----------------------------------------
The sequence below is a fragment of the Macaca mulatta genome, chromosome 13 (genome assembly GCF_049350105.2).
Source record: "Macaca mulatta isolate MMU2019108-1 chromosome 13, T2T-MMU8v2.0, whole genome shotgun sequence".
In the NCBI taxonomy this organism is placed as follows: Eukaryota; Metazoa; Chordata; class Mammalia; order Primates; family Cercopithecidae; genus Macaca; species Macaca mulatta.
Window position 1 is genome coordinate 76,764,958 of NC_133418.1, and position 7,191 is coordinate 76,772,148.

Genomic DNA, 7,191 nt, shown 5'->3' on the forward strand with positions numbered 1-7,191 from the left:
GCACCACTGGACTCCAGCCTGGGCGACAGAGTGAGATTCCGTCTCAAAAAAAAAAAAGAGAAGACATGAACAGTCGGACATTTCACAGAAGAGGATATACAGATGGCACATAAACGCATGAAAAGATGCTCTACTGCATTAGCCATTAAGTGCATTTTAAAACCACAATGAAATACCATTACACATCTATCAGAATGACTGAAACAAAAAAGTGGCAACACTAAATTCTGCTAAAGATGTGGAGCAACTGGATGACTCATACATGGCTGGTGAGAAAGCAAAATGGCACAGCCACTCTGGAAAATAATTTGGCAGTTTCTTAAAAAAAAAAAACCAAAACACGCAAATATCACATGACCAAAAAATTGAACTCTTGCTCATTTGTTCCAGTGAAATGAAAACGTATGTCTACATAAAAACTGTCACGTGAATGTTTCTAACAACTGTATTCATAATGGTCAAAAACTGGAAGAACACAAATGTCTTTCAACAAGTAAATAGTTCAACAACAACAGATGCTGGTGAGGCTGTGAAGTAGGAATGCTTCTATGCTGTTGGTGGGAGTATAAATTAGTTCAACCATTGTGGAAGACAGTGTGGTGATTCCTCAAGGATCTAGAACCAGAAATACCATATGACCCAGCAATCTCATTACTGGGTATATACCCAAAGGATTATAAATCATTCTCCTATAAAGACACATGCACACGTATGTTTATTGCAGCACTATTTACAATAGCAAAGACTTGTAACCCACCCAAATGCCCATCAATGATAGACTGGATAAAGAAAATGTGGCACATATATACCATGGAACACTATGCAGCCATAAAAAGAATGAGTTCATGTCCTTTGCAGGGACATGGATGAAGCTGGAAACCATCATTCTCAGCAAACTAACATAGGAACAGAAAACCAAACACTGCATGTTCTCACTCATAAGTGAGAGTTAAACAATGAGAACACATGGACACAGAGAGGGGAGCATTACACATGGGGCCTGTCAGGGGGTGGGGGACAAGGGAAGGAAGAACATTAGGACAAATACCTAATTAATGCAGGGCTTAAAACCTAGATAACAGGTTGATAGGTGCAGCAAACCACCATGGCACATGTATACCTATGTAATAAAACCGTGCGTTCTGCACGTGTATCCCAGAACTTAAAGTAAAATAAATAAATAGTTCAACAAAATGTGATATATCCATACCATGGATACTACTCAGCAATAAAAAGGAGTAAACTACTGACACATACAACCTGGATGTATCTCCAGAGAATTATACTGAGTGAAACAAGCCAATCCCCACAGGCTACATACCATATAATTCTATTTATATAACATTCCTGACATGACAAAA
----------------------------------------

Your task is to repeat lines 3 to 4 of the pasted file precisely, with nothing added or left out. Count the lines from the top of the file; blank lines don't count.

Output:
In the NCBI taxonomy this organism is placed as follows: Eukaryota; Metazoa; Chordata; class Mammalia; order Primates; family Cercopithecidae; genus Macaca; species Macaca mulatta.
Window position 1 is genome coordinate 76,764,958 of NC_133418.1, and position 7,191 is coordinate 76,772,148.